Brrrrr! Do we need to mention how cold it is? The newspaper headlines gleefully warn of snow most days; will it be tomorrow? At the weekend? Over Christmas? To make your life easier, we’ve gathered some top tips to keep your house warm this winter.
It’s that time of year where you’ll need to prepare for the worst that the British weather can throw at you. This includes wrapping up warm in thermals and the chunkiest of knits, but also getting your home water-tight, air-tight and ship-shape for the coldest, wettest time of year.
So here’s a house-warming present…a whole bunch of ways to keep your house toasty this winter. Follow them and you’ll save some much-needed cash in time for Christmas:
Eliminate those drafts
Your heat (and the money you pay for it) could be leaking out of the cracks and gaps in your house. And it’s a two-way street. Cold outside air also likes to invite itself into your welcoming home through these gaps, so do some draught-proofing. It’s a relatively cheap and easy job that pays for itself.
First you’ve got to detect the draughts, so buy some incense or a candle, wait for a windy day and shut all your windows and doors. Start in your attic, if you have one, and light the incense or candle. Move it around the edges of the space. If you have gaps where air is leaking out or coming in, you’ll see the smoke move. Do the same for your windows and doors by running the incense or candle along the line of the frames.
Now you’ve detected all the draughts, buy some inexpensive draught-proofing strips from your local hardware store. For doors you can get draught excluding foam or rubber tape. And don’t forget keyhole covers and a decent letterbox flap.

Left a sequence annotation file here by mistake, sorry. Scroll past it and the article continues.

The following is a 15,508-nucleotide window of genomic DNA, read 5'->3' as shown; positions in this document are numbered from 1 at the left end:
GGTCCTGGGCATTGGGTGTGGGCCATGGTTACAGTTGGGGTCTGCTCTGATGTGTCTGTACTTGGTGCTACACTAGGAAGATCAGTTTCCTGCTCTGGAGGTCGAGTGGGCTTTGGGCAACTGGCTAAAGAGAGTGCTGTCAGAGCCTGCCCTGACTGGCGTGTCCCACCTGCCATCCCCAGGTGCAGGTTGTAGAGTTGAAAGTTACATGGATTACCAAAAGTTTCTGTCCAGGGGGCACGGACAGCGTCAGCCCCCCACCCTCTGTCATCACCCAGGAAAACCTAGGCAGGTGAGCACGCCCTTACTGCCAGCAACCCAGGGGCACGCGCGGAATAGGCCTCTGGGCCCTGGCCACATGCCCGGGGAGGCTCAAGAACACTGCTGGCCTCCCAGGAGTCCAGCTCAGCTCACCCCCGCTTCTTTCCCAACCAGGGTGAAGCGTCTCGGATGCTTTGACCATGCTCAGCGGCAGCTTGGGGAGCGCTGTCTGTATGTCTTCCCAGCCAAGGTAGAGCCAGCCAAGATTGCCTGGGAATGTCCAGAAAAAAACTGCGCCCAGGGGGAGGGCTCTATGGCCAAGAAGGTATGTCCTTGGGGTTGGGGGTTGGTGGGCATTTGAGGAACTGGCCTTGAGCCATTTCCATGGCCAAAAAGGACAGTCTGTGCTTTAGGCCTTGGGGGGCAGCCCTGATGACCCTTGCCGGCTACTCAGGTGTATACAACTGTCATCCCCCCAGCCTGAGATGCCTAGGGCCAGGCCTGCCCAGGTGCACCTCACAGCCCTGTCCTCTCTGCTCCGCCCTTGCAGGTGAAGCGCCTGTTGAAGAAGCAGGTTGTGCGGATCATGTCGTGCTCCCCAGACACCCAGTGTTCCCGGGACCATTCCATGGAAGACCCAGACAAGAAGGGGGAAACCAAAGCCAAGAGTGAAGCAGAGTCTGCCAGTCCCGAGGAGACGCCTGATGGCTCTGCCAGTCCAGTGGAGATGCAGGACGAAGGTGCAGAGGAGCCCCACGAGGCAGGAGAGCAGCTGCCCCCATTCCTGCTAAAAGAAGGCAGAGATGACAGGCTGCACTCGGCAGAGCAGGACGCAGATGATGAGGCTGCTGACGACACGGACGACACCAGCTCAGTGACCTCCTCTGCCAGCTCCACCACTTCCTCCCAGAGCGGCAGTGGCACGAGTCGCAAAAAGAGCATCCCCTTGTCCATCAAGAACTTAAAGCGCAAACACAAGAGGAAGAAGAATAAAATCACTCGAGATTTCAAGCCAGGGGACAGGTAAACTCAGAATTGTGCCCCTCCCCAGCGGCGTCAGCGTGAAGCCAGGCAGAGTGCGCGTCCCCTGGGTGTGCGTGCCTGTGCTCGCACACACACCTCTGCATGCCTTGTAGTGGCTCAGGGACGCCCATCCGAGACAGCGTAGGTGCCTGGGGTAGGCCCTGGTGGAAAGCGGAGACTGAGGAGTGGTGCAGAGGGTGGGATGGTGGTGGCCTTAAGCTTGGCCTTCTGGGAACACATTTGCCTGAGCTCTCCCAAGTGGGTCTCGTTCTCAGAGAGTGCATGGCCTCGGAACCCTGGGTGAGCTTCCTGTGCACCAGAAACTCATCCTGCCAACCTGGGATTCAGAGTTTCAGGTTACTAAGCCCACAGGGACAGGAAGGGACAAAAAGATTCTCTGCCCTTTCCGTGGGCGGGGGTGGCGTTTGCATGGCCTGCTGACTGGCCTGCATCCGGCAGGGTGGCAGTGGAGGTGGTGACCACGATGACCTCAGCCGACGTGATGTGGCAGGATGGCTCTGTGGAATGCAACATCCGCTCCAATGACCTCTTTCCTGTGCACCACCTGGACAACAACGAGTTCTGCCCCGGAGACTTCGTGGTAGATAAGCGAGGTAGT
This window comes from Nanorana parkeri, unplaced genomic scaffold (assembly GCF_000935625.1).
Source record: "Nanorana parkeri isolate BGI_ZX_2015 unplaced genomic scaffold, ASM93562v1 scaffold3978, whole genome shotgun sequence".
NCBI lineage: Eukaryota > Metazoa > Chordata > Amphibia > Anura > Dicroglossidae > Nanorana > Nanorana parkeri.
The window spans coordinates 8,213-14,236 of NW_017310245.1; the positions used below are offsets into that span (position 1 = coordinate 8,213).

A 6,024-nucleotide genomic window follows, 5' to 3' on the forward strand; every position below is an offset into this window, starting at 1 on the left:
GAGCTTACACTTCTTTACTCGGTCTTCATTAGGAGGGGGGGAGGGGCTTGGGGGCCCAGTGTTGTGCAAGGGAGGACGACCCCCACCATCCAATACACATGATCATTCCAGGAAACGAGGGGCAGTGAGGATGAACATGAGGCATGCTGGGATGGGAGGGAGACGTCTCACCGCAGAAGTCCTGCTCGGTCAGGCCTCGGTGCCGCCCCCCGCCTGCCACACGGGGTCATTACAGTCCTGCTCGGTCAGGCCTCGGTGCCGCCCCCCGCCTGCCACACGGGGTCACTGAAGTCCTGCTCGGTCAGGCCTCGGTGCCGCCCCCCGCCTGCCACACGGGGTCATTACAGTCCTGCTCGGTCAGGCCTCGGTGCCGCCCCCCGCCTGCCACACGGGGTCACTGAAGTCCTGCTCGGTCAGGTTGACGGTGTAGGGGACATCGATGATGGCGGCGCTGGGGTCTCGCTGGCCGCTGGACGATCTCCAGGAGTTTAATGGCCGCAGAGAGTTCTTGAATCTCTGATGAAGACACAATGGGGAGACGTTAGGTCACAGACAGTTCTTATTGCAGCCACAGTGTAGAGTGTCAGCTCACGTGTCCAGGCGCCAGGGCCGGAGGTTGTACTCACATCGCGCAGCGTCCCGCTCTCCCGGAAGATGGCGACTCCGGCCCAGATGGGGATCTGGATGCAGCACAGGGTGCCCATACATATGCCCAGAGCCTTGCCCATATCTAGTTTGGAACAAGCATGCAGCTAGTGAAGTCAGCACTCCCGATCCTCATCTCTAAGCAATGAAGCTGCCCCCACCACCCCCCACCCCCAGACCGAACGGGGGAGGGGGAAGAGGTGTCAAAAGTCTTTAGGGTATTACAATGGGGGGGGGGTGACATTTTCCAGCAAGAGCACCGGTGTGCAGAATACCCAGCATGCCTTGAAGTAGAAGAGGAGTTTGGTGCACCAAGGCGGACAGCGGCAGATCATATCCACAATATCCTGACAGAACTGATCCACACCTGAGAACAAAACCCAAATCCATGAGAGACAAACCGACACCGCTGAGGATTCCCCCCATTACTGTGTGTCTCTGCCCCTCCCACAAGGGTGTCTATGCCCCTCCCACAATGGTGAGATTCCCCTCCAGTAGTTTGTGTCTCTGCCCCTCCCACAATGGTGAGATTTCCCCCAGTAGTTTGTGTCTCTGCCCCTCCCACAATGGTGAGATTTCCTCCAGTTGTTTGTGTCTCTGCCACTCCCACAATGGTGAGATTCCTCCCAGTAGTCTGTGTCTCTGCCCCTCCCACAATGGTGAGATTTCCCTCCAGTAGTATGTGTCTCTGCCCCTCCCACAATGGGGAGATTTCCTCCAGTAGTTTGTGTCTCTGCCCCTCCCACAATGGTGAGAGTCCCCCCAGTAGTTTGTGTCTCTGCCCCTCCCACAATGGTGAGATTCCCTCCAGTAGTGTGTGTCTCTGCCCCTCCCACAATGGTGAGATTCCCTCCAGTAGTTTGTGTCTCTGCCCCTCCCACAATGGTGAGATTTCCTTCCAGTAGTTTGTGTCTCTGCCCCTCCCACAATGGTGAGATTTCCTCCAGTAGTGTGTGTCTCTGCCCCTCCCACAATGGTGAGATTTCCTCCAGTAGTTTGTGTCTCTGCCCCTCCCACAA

This quick and cheap draught-proofing exercise will save you an average of £20 per year in terms of lost heat, but you get to double-down on savings because a warmer, draught-free house means your thermostat can go down at least 1°C, potentially saving another £80 on your annual heating bill.
Get your boiler serviced
According to Energy Saving Trust, boilers account for around 55% of our yearly energy – you’re potentially going to be turning it on and off twice a day for the next four months – so it makes sense to get it an annual boiler service to help it run as efficiently as possible and save on heating costs.
Your boiler may have developed minor, fixable faults since last winter – these are the ones that, if left unchecked, could turn into a big deal when the colder months hit. So rescue yourself from a potential boiler blowout now.
Generally engineers are less busy during autumn than in winter, so get it done sooner rather than later.
Bleed your radiators
If your boiler is on but some of your radiators are cool to touch, especially at the top, then you need to bleed your radiators. The cold spots are tell-tale signs that air is trapped inside and has risen to the top, displacing the hot water that should be there.
No problem. Letting the air out of (bleeding) your radiator is a super simple task that will get your radiator working all the way up to the top, heat your home more efficiently and save you money. And by default, when you use less energy, you’re looking after our future on this planet.
Here’s how: Make sure you check all the radiators in your home that need bleeding by turning your central heating on. Other signs that they need bleeding are gurgling noises and a radiator that takes ages to heat up.